Who I am
Born in Dar es Salaam and raised in Kyerwa, Tanzania, I obtained a BSc in aquaculture from the Sokoine University of Agriculture (SUA) in 2008 and an MSc and PhD in marine biology from the Vrije Universiteit Brussel in 2011 and 2017, respectively. Immediately after completing my BSc in 2008, I officially began my academic career by joining SUA as a tutorial assistant. In 2010 I was promoted to the rank of assistant lecturer and three years later became a lecturer. For more than five years I have gained experience in teaching and researching aquatic biodiversity and conservation, conservation genetics and aquatic zoology. In July 2022 I was ranked 146th best scientist at the SUA and the 564th best in Tanzania by the AD Scientific Index. As a mid-career researcher I have led six small to medium research grants on the conservation of aquatic genetic resources in the past five years and am currently leading an ongoing VLIR-UOS-funded project that is facilitating a multi-stakeholder partnership to foster sustainable shark fisheries in Tanzania. I am also co-leading an SUA Research and Innovation Support project on innovative strategies to improve the conservation of endemic fish in the Kilombero floodplain in Tanzania. In the course of my career I have written and co-authored 11 peer-reviewed journal articles, two papers in conference proceedings and one book chapter.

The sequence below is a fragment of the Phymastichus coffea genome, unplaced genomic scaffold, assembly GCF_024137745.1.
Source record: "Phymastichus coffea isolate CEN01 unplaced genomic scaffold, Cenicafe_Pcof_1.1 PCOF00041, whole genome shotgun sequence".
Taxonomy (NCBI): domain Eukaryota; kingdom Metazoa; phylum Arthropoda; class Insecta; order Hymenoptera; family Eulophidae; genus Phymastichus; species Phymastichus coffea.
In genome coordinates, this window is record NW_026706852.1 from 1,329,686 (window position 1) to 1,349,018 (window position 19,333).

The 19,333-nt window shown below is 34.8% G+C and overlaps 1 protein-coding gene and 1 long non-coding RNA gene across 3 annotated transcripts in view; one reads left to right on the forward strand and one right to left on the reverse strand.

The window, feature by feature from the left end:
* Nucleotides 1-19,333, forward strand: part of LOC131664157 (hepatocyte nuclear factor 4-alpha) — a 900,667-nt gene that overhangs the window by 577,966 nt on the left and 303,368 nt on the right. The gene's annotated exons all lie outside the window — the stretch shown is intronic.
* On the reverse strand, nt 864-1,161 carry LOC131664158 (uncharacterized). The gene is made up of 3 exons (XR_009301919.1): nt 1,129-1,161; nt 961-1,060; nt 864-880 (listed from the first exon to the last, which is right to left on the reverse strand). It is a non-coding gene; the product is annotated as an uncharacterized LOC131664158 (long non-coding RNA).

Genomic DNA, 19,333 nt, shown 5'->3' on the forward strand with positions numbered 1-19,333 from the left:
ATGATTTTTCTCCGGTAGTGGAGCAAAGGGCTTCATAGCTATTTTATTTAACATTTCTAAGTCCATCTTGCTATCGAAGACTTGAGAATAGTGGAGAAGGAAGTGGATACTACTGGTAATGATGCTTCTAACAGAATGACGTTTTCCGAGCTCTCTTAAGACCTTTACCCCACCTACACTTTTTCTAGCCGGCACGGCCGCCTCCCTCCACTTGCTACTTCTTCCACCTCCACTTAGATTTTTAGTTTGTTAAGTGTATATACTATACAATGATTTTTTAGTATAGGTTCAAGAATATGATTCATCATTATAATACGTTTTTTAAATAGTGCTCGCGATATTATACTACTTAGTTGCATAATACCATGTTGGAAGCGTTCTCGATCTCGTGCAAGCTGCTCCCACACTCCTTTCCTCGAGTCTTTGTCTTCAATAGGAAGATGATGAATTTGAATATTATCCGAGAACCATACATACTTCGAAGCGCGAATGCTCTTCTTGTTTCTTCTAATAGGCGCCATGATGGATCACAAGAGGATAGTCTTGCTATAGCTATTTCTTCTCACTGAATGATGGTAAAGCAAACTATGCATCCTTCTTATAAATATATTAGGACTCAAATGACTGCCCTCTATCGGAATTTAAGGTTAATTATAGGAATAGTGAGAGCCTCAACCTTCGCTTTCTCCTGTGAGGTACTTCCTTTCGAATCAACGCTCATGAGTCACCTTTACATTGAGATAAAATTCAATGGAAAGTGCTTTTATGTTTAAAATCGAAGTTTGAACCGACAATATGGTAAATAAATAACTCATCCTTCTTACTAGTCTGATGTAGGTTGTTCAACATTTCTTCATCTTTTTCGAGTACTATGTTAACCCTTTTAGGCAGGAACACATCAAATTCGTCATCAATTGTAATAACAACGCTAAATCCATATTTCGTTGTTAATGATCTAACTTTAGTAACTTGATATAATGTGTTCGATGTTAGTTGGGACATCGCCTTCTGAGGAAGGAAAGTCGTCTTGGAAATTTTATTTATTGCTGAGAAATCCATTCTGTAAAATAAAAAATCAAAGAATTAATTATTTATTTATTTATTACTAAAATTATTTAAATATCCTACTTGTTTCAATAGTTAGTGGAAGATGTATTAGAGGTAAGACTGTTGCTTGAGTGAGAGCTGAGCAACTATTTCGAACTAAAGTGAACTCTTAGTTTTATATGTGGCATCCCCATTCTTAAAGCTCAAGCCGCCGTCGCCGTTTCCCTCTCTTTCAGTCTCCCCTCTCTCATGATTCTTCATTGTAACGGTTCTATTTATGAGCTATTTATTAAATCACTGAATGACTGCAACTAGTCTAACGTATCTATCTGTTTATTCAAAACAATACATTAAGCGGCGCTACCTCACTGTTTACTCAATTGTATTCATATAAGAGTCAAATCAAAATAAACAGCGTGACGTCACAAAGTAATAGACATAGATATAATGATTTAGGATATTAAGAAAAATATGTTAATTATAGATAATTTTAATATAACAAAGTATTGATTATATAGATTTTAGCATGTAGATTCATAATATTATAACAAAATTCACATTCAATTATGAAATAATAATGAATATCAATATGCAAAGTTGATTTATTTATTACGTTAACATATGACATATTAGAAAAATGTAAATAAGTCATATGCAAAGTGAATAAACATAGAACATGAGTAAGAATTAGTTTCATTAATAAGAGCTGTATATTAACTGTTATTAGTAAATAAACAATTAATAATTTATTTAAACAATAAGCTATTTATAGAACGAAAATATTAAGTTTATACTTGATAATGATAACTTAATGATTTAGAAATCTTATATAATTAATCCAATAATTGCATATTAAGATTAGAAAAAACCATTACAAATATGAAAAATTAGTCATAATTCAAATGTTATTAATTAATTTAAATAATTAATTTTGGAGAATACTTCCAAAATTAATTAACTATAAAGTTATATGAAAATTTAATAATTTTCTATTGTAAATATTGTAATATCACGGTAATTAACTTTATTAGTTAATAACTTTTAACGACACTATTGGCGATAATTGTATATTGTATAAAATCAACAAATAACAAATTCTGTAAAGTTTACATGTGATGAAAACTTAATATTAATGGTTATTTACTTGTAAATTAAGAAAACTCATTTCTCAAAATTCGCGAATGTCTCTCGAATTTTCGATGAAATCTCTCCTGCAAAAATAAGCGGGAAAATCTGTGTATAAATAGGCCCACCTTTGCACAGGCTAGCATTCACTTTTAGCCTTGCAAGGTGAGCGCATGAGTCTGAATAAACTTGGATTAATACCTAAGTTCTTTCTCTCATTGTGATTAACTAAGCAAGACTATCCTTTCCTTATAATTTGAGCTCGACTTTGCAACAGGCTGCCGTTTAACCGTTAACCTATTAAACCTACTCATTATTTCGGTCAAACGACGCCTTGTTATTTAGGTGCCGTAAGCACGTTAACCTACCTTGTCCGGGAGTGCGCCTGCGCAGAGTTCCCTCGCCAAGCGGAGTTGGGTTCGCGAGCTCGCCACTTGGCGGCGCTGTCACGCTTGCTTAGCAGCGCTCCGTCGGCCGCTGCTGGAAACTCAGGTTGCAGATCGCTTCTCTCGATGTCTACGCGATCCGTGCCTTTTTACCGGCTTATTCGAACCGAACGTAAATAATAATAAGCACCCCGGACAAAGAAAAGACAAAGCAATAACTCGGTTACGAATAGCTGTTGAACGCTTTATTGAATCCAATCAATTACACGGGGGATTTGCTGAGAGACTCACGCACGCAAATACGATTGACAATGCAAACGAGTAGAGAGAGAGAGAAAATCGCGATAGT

Where I work
The project will be conducted along the coast of Tanzania and Kenya. The region has recently experienced rapid human population growth, which has increased the demand for fish protein, putting enormous strain on the region’s fishery resources. As a result, fish stocks, of mobulids in particular, have plummeted rapidly and some species have been fished to the brink of extinction. Studies show that fish stocks in coral reef areas in the region have declined by more than 70% in recent years. The impact on mobulids has been very severe because they have a low birth rate and mature late, which increases their vulnerability to extinction.
What I do
This project aims to expose the illegal supply chains of endangered mobulids in Tanzania and Kenya by means of DNA barcoding. It involves visits to landing sites and fish markets along the coast of both countries to collect mobulid tissue for genetic analysis. We will also conduct focus group discussions with fishers and law enforcement personnel and interviews with key informants, all to collect information about illegal mobulid supply chains so they can be disrupted and controlled. In addition, we will hold training courses, seminars, public meetings and traditional dances in at least two fishing villages in Malindi, Tanga, Unguja (Zanzibar), Kilwa and Mtwara to raise awareness among fishers, fish sellers and law enforcement personnel about identifying protected mobulid species and the wise use of fishery resources. Lastly, we will conduct a workshop with fishers, marine protected area authorities, law enforcement personnel, fisheries officials and local government authorities to inform them of the project’s findings and scrutinise the existing policies regarding endangered mobulids and the planning of marine protected areas.